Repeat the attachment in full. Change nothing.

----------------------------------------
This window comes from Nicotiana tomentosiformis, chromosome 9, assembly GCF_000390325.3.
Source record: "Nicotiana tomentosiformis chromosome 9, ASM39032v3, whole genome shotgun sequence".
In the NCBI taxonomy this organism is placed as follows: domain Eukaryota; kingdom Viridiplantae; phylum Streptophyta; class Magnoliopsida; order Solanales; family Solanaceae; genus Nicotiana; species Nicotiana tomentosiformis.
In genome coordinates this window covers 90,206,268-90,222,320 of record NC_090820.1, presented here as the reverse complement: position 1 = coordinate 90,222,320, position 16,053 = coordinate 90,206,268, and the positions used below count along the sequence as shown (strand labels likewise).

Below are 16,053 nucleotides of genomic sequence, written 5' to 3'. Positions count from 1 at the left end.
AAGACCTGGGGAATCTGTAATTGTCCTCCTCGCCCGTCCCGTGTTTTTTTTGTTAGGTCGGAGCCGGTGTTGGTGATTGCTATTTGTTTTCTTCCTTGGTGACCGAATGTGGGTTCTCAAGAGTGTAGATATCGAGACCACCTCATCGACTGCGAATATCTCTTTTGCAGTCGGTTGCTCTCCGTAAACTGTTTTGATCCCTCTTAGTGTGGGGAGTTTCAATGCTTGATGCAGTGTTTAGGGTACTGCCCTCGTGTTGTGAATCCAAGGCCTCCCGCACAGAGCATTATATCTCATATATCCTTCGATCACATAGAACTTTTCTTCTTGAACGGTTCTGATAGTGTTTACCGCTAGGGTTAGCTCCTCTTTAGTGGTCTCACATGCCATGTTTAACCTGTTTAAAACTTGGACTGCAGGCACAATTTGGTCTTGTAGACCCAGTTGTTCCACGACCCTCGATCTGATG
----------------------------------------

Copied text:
This window comes from Nicotiana tomentosiformis, chromosome 9, assembly GCF_000390325.3.
Source record: "Nicotiana tomentosiformis chromosome 9, ASM39032v3, whole genome shotgun sequence".
In the NCBI taxonomy this organism is placed as follows: domain Eukaryota; kingdom Viridiplantae; phylum Streptophyta; class Magnoliopsida; order Solanales; family Solanaceae; genus Nicotiana; species Nicotiana tomentosiformis.
In genome coordinates this window covers 90,206,268-90,222,320 of record NC_090820.1, presented here as the reverse complement: position 1 = coordinate 90,222,320, position 16,053 = coordinate 90,206,268, and the positions used below count along the sequence as shown (strand labels likewise).

Below are 16,053 nucleotides of genomic sequence, written 5' to 3'. Positions count from 1 at the left end.
AAGACCTGGGGAATCTGTAATTGTCCTCCTCGCCCGTCCCGTGTTTTTTTTGTTAGGTCGGAGCCGGTGTTGGTGATTGCTATTTGTTTTCTTCCTTGGTGACCGAATGTGGGTTCTCAAGAGTGTAGATATCGAGACCACCTCATCGACTGCGAATATCTCTTTTGCAGTCGGTTGCTCTCCGTAAACTGTTTTGATCCCTCTTAGTGTGGGGAGTTTCAATGCTTGATGCAGTGTTTAGGGTACTGCCCTCGTGTTGTGAATCCAAGGCCTCCCGCACAGAGCATTATATCTCATATATCCTTCGATCACATAGAACTTTTCTTCTTGAACGGTTCTGATAGTGTTTACCGCTAGGGTTAGCTCCTCTTTAGTGGTCTCACATGCCATGTTTAACCTGTTTAAAACTTGGACTGCAGGCACAATTTGGTCTTGTAGACCCAGTTGTTCCACGACCCTCGATCTGATG